We were interested in brain activation in adolescents with moderate to severe TBI when they had to evaluate themselves from another person’s perspective, given difficulty in self awareness and processing mental states of others following TBI (Henry et al., 2006). Measurement of how consistently the participants defined adjectives during and after the task indicated good consistency in both groups, suggesting that activation in the TBI group reflected processes they were able to perform (Price & Friston, 1999). We did not find group differences in frontal regions. As compared with TD adolescents, attribution of traits to the self while taking a third-person perspective in adolescents with moderate to severe TBI resulted in widespread brain activation in posterior and subcortical regions. The greater activation found in left lingual gyrus (BA 18), which is reported to be activated during perspective-taking in adults (D’Argembeau et al., 2007), and in left posterior cingulate (BA 31), which is reported to be activated in children while attributing traits to other people (Pfeifer et al., 2007), may indicate greater reliance on nonfrontal regions when frontal areas and their connections have been disrupted (Price & Friston, 1999). Neighboring regions not generally associated with social cognition (i.e., parahippocampal gyrus and cuneus (BA 31)) were also recruited more by TBI adolescents, suggesting reorganization. The cuneus has been suggested to provide compensatory activation in aging and patient populations during different cognitive tasks, such as category monitoring (Léonard, de Partz, Grandin, & Pillon, 2009), recognition memory (Eliassen, Holland, & Szaflarski, 2008; Scarmeas et al., 2003) and response inhibition (Haldane, Cunningham, Androutsos, & Frangou, 2008). Additionally, activation in the cuneus has been reported in several studies of cognition when it had not been hypothesized, suggesting the cuneus may have nonspecific effects. For example, in addition to expected frontal and temporal areas, activation in the cuneus was seen in a sentence completion task (Allen et al., 2008). Greater activation in the parahippocampal gyrus may also be a result of less efficient access to long term memory representations when judging whether the other person has experienced a particular trait in the subject. As TAI alters projections from the frontal lobes (Wilde et al., 2006), increased thalamic activation in the TBI group may indicate reliance on a more intact area in the fronto-thalamic network.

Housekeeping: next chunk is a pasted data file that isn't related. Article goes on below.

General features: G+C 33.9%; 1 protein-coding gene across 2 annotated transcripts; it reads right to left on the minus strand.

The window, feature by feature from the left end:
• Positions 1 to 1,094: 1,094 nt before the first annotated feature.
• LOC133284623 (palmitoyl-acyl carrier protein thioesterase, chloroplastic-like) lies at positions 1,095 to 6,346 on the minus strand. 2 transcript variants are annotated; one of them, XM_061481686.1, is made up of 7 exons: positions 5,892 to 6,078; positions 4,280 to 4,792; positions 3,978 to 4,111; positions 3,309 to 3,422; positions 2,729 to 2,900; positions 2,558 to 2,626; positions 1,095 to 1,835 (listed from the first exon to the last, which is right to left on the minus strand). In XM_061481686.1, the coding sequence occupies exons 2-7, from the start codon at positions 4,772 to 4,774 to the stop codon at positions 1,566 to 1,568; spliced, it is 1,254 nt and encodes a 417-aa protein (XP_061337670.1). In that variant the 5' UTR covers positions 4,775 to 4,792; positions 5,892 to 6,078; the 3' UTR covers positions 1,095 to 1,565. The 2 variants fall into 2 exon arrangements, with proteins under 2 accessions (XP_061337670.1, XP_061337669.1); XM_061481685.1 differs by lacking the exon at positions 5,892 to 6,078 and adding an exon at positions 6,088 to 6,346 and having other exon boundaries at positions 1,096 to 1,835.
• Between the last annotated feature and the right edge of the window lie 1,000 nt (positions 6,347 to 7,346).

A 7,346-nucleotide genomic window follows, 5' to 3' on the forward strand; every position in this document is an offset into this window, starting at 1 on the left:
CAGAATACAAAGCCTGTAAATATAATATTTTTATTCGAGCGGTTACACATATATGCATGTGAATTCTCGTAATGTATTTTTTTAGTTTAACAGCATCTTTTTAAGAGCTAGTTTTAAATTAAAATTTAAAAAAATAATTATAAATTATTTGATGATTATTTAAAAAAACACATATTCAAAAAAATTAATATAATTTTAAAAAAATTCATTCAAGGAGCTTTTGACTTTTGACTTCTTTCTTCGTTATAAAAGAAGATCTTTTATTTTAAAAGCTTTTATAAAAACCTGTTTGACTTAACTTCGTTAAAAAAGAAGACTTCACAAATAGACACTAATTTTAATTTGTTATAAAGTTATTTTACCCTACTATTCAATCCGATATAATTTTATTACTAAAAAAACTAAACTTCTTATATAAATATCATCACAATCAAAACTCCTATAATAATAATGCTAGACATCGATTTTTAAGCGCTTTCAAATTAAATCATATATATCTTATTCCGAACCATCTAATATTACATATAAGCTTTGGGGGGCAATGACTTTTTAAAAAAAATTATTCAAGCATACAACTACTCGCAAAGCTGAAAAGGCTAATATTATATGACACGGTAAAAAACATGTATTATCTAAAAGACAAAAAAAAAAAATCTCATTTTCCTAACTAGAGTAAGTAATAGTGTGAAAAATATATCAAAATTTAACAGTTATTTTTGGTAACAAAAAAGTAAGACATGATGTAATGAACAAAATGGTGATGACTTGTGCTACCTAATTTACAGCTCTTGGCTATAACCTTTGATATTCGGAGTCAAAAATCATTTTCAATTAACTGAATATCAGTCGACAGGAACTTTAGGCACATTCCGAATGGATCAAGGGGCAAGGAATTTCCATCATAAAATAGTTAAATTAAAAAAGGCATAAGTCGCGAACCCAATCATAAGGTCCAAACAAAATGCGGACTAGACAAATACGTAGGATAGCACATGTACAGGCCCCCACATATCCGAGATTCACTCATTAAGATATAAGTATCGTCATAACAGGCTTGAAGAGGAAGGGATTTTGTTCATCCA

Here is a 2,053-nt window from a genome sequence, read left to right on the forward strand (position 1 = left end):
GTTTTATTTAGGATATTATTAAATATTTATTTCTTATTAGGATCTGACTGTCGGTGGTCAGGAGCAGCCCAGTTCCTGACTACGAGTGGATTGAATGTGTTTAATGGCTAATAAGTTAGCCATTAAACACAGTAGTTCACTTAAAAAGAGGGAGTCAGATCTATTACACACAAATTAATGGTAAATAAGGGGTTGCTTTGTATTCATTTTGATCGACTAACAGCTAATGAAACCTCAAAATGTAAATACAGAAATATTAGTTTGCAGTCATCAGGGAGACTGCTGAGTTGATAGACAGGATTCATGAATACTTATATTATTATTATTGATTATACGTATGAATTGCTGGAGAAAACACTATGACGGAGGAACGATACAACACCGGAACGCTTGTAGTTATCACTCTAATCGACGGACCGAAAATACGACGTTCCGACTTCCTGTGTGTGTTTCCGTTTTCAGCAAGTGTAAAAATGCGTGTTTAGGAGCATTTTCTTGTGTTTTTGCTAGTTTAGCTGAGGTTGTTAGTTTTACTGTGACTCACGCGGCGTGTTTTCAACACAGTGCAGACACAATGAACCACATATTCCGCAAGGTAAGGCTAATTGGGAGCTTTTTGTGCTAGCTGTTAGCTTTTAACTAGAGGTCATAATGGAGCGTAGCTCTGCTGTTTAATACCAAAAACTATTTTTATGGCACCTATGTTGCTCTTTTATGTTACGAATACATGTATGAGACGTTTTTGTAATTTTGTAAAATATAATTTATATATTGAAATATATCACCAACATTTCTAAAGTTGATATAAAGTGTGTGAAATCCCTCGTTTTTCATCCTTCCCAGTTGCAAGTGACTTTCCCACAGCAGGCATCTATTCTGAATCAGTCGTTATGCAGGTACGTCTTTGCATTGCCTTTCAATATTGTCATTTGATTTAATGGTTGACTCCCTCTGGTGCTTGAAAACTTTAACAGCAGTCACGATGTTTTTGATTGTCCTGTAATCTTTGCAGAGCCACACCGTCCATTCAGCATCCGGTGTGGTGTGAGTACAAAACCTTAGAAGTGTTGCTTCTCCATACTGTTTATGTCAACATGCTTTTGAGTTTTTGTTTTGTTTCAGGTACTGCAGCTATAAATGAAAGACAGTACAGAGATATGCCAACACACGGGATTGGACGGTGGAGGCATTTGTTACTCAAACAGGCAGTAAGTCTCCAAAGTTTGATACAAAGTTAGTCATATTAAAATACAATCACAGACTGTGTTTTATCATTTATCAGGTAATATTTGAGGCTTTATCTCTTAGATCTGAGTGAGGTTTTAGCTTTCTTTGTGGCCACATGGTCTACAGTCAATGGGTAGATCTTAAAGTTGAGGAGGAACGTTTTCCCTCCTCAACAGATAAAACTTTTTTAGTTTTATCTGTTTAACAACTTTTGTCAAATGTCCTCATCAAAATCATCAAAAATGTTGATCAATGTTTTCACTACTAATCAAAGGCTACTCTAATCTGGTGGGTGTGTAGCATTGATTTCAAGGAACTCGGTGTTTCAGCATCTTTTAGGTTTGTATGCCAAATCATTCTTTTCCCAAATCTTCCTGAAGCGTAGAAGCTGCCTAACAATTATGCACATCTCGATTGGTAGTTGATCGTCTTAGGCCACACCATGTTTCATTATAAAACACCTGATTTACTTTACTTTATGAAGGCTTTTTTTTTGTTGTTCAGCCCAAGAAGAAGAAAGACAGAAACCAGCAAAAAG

Given damage to frontal lobes following TBI, one might expect reduced frontal activation in the TBI group to be evident in a group difference. BOLD signal in damaged areas has frequently been associated with increased activation (Turner & Levine, 2008), possibly due to compensation from other frontal areas; in such situations, any group effects where increased activation is normally expected in uninjured populations would be cancelled out. Further it is possible that frontal activation might be reduced in some sub-processes of thinking of the self from another person’s perspective, but not in others, as seen in working memory with TBI patients (Newsome et al., 2008). Future studies delineating such sub-processes and associated activation with event-related fMRI are needed to further characterize this possibility.